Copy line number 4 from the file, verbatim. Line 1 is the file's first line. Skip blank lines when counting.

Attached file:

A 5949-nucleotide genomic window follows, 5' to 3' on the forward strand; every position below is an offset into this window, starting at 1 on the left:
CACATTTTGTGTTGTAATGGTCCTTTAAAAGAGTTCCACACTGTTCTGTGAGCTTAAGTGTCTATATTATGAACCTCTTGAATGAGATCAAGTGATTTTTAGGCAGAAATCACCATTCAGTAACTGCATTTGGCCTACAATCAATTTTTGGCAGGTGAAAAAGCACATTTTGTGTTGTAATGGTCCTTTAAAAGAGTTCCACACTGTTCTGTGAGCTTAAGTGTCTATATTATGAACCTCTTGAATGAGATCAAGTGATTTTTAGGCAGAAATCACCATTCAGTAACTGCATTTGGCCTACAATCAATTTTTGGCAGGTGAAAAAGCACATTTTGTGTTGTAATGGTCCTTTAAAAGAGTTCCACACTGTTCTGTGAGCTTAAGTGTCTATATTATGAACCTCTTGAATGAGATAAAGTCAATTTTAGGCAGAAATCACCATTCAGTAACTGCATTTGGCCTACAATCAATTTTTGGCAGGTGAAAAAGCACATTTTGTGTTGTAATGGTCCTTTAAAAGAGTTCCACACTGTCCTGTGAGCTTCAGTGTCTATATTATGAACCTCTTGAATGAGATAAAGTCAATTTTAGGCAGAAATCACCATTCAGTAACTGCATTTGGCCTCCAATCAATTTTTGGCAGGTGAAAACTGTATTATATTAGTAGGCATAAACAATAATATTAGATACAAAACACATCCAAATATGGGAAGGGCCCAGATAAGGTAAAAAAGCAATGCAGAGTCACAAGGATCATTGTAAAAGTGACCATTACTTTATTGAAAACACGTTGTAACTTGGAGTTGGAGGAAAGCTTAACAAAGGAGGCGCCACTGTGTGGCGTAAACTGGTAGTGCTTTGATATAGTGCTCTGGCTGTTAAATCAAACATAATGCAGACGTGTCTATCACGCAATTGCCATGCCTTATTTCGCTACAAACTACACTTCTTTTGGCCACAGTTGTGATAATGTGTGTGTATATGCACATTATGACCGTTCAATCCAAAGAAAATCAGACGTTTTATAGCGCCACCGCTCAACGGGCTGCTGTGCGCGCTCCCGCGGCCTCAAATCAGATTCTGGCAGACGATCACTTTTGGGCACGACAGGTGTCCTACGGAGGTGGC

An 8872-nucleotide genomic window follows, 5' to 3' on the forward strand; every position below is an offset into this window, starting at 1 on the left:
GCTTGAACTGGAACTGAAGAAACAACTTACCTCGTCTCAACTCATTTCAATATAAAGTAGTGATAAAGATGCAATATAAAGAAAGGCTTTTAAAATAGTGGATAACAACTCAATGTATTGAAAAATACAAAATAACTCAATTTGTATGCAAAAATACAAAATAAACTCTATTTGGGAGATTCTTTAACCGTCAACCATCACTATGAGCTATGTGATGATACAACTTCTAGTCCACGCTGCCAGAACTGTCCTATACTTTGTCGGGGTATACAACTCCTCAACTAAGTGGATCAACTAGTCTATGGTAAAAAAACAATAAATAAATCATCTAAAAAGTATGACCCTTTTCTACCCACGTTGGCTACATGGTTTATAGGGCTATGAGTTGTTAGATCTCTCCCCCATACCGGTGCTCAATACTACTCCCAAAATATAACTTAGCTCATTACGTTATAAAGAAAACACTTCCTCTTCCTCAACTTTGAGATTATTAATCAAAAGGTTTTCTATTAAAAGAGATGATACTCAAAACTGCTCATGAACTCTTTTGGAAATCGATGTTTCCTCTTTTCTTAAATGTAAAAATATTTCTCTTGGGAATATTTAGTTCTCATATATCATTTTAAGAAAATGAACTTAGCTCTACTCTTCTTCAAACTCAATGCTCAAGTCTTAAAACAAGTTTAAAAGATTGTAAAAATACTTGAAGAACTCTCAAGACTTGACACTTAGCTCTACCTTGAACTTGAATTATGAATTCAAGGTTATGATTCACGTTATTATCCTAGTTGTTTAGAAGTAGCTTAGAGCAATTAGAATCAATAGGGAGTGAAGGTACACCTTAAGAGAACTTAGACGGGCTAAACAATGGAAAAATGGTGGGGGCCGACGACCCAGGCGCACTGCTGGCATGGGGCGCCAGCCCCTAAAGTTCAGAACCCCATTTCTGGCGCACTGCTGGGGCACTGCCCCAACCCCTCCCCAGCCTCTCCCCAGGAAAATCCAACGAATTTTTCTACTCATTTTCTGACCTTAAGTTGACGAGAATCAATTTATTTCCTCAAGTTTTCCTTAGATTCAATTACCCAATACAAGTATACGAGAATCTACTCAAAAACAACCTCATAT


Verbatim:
GCTTGAACTGGAACTGAAGAAACAACTTACCTCGTCTCAACTCATTTCAATATAAAGTAGTGATAAAGATGCAATATAAAGAAAGGCTTTTAAAATAGTGGATAACAACTCAATGTATTGAAAAATACAAAATAACTCAATTTGTATGCAAAAATACAAAATAAACTCTATTTGGGAGATTCTTTAACCGTCAACCATCACTATGAGCTATGTGATGATACAACTTCTAGTCCACGCTGCCAGAACTGTCCTATACTTTGTCGGGGTATACAACTCCTCAACTAAGTGGATCAACTAGTCTATGGTAAAAAAACAATAAATAAATCATCTAAAAAGTATGACCCTTTTCTACCCACGTTGGCTACATGGTTTATAGGGCTATGAGTTGTTAGATCTCTCCCCCATACCGGTGCTCAATACTACTCCCAAAATATAACTTAGCTCATTACGTTATAAAGAAAACACTTCCTCTTCCTCAACTTTGAGATTATTAATCAAAAGGTTTTCTATTAAAAGAGATGATACTCAAAACTGCTCATGAACTCTTTTGGAAATCGATGTTTCCTCTTTTCTTAAATGTAAAAATATTTCTCTTGGGAATATTTAGTTCTCATATATCATTTTAAGAAAATGAACTTAGCTCTACTCTTCTTCAAACTCAATGCTCAAGTCTTAAAACAAGTTTAAAAGATTGTAAAAATACTTGAAGAACTCTCAAGACTTGACACTTAGCTCTACCTTGAACTTGAATTATGAATTCAAGGTTATGATTCACGTTATTATCCTAGTTGTTTAGAAGTAGCTTAGAGCAATTAGAATCAATAGGGAGTGAAGGTACACCTTAAGAGAACTTAGACGGGCTAAACAATGGAAAAATGGTGGGGGCCGACGACCCAGGCGCACTGCTGGCATGGGGCGCCAGCCCCTAAAGTTCAGAACCCCATTTCTGGCGCACTGCTGGGGCACTGCCCCAACCCCTCCCCAGCCTCTCCCCAGGAAAATCCAACGAATTTTTCTACTCATTTTCTGACCTTAAGTTGACGAGAATCAATTTATTTCCTCAAGTTTTCCTTAGATTCAATTACCCAATACAAGTATACGAGAATCTACTCAAAAACAACCTCATAT